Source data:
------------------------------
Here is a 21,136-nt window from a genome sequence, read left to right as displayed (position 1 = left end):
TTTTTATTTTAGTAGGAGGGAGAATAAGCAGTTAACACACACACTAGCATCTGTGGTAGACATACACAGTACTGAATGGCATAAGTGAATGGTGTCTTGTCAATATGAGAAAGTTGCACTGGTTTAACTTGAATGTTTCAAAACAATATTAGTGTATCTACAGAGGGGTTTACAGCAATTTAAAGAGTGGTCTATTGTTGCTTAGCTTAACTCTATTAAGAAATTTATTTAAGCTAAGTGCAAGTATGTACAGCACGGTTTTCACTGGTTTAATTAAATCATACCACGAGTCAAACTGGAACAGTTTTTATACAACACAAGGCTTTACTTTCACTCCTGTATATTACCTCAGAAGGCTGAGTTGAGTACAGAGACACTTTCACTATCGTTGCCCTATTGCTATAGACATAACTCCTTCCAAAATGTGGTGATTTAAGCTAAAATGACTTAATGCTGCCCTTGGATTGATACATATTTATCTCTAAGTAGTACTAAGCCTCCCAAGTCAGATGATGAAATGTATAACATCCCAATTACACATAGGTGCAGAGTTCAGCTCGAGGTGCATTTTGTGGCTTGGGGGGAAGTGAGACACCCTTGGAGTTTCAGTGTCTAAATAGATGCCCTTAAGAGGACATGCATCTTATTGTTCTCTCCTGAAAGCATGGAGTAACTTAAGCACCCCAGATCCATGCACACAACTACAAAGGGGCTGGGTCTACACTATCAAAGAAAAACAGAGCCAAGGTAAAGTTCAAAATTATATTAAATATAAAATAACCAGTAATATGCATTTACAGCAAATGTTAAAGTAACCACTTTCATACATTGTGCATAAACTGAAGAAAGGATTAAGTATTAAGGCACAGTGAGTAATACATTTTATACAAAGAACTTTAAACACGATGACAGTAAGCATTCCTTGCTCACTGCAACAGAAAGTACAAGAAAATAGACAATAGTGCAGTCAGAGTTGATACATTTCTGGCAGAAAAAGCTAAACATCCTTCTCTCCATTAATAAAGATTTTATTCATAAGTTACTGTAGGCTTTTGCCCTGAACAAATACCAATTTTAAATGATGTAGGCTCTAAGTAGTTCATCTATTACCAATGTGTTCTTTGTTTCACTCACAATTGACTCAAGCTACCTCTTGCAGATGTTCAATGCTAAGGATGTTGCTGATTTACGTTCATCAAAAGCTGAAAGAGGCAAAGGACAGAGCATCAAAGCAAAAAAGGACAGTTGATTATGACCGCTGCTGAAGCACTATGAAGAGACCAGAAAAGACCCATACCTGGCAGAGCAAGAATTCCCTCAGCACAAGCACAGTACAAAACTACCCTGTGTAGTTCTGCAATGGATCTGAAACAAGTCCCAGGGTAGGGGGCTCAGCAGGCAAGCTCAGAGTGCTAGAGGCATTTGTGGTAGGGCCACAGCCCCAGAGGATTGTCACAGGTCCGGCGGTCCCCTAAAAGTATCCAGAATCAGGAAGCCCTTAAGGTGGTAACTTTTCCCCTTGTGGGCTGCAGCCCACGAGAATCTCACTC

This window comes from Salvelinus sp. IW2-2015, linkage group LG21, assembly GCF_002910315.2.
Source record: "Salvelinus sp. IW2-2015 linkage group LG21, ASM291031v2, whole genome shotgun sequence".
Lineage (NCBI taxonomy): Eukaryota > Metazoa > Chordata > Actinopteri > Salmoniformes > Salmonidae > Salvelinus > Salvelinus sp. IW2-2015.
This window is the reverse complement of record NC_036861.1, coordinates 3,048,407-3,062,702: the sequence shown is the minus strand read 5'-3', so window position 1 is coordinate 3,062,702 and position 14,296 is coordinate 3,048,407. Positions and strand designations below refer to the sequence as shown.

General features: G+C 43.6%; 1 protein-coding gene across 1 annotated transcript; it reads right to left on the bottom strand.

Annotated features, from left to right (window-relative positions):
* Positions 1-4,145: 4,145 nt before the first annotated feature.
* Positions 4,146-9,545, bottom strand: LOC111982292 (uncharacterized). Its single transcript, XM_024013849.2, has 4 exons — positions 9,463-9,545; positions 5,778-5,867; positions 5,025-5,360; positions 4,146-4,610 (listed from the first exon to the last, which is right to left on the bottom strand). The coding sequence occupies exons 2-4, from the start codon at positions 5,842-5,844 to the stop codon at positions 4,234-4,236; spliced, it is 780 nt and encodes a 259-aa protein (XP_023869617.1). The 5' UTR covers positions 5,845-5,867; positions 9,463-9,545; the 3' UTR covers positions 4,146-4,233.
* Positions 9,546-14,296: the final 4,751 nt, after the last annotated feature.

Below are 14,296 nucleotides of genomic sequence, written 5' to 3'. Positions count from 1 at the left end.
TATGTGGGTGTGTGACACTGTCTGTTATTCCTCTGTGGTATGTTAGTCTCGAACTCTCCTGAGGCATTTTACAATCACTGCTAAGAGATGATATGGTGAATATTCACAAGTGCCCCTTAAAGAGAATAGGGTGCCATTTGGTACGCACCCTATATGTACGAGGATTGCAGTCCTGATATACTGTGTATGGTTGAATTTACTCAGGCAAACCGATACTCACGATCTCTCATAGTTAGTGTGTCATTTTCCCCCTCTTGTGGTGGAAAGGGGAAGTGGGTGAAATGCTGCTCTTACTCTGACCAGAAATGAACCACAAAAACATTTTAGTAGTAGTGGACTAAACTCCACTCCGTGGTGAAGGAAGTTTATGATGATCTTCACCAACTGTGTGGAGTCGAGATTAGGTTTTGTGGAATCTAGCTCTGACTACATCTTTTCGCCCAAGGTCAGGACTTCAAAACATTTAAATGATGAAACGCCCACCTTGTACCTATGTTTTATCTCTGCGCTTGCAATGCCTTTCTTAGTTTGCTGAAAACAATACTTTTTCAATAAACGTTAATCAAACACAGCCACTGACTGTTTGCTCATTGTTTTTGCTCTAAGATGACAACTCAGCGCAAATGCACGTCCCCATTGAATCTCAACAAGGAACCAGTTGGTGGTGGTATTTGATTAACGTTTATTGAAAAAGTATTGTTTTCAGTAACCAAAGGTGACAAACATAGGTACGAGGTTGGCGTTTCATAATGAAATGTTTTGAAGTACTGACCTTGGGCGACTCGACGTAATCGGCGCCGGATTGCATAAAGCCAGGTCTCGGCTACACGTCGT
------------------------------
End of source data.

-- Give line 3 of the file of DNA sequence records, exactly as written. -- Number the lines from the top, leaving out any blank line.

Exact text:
This window comes from Salvelinus sp. IW2-2015, linkage group LG21, assembly GCF_002910315.2.